Keep your changes small and manageable. In less than two months, you’ll have gradually transformed your diet into a nutrient powerhouse. I guarantee you’ll feel better, recover faster, and eventually start racing faster. And isn’t that what we all want?

The Master Grocery List

To help you out, I’ve created a massive master shopping list that’s available in the Runner’s Gear Bag. It has almost 90 ideas for your next shopping trip – everything from veggies and fruit to seafood and grocery items like Sunbutter and guacamole.

Use it anytime you’re wondering, “What the hell should I eat tonight?” It’s bound to give you a few great ideas for dinner.

Simply sign up here or in the box below and you’ll be given the link to this secret page (where you can also download The Strength Running PR Guide, a circuit workout, and bonus content not available on the blog).

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  1. Great post Jason. I plan to mention it in a post on my blog to get you some business 🙂

    I’m also a big fan of the Paleo Diet for Athletes and am following it as much as I can as I progress in my marathon training.

    • Cool, thanks Brandon. I’m a big fan of the book and the diet ideas it has. It’s shaped how I look at diet in a big way. Good luck!

  2. Love the post Jason- I’m a physiologist by trade, so I share a similar fascination with the human body and how to get the most out of it. There seems a large disparity between how focused and disciplined some runners can be when following a training plan, but how little attention and effort is given to nutrition. I think you nailed it with the list of 10 basic guidelines to healthy eating- simplified and to the point. Keep em coming.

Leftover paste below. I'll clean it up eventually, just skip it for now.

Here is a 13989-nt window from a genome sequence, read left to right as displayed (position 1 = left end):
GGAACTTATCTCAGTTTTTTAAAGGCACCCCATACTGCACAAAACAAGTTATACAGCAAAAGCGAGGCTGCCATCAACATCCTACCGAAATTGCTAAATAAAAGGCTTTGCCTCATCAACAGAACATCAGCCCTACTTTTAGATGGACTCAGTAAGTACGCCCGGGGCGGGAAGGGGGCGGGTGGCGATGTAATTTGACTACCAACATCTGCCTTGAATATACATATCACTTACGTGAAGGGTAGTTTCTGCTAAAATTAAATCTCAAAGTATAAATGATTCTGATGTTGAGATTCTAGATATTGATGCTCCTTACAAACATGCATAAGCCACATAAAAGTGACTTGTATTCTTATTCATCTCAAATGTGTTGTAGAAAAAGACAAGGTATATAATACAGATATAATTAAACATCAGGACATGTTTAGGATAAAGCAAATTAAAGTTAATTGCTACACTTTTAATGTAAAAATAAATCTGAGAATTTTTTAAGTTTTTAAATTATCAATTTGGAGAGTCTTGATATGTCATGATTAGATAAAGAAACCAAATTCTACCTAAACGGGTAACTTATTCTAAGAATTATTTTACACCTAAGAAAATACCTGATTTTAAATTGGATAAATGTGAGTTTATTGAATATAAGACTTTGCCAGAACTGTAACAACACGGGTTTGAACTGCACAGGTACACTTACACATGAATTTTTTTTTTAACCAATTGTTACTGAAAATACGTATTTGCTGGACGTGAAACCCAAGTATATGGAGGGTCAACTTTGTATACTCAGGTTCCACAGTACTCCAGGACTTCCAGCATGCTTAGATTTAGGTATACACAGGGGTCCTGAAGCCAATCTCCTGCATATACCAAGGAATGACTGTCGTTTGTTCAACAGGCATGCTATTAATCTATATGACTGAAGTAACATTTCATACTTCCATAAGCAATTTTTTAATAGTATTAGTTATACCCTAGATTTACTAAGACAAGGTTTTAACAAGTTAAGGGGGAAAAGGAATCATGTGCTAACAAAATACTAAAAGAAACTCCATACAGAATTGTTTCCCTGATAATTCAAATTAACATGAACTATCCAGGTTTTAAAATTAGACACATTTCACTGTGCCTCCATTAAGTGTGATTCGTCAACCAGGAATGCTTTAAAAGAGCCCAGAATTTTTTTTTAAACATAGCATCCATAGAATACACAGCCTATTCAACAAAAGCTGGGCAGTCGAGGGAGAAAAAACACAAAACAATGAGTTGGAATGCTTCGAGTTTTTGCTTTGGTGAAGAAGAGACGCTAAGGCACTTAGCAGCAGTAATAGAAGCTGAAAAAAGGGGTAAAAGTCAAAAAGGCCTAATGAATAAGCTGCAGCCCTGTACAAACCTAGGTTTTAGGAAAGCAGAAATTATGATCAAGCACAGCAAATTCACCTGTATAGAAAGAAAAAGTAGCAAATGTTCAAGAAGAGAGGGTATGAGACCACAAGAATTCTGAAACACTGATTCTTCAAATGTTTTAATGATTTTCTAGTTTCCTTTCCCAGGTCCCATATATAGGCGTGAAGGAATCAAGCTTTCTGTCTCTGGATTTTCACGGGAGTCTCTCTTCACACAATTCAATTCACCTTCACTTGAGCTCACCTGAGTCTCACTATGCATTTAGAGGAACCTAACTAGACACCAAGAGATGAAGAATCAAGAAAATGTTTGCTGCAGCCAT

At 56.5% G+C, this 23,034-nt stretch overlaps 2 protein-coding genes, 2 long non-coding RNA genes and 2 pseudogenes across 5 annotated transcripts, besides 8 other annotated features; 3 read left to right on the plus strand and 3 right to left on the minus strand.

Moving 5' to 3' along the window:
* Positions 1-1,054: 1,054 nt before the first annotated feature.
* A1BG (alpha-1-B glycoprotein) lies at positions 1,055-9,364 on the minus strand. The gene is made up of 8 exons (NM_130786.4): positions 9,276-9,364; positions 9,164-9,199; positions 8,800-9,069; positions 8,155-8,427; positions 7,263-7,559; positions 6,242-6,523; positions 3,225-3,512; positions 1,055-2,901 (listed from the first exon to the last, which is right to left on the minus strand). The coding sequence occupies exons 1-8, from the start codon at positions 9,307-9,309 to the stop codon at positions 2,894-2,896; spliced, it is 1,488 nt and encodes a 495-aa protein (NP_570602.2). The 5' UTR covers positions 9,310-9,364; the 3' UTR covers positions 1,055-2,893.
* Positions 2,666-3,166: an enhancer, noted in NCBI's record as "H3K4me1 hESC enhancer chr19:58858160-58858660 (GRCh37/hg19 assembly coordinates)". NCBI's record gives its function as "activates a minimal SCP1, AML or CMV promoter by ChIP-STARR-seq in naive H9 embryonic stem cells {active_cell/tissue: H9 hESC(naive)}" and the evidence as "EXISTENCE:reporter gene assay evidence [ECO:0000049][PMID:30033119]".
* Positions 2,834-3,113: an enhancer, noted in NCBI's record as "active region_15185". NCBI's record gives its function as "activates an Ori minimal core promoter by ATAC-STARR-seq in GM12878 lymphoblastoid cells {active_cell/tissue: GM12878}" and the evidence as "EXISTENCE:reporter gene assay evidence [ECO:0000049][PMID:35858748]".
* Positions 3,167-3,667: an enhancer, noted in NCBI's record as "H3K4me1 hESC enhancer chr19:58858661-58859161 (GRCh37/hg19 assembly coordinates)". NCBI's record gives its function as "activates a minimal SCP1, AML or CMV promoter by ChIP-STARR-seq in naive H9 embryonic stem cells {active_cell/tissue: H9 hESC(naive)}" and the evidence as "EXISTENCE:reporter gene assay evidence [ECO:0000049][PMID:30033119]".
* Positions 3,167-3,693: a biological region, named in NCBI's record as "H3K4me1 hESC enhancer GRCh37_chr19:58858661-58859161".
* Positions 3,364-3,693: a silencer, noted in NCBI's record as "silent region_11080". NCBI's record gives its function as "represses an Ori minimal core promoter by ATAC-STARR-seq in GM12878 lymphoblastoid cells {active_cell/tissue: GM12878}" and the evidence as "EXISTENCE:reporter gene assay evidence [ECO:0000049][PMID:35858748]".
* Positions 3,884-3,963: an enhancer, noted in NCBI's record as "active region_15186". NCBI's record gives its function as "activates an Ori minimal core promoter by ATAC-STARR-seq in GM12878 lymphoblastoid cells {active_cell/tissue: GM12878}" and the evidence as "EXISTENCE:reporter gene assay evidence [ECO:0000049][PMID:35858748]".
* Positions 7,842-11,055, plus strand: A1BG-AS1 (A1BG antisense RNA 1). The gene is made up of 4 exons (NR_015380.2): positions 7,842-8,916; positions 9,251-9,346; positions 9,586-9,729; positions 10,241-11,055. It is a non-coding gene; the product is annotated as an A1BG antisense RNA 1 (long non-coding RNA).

• Thanks Ben, it’s been working for me (even though I cheat regularly – and I think that’s fine) and I just feel so much better after eating real food.

  3. Morris Pelzel says:

    Hi, I’ve just begun following your blog recently and I think this is an excellent post. I am cutting way back on carbs and trying to incorporate the kinds of suggestions you list here. A couple of thoughts…yeah, pizza is often not a healthy choice, but there are a lot of things you can do to improve if, especially if you make your own. There are ways to make healthier crusts using whole wheat flour…still getting carbs, but not as refined. And there’s all kinds of room for creativity in healthy toppings…spinach, broccoli, etc. along with more traditional pizza veggies such as peppers and onions; lean meats like canadian bacon and grass-fed hamburger; and feta cheese. Pizza is definitely one of those “cheat” foods for me.

    Also, I’ve noticed that the paleo diets recommend shunning beans and other legumes. I’ve always thought these were pretty healthy and a good source of protein and fibers. So what’s up with that?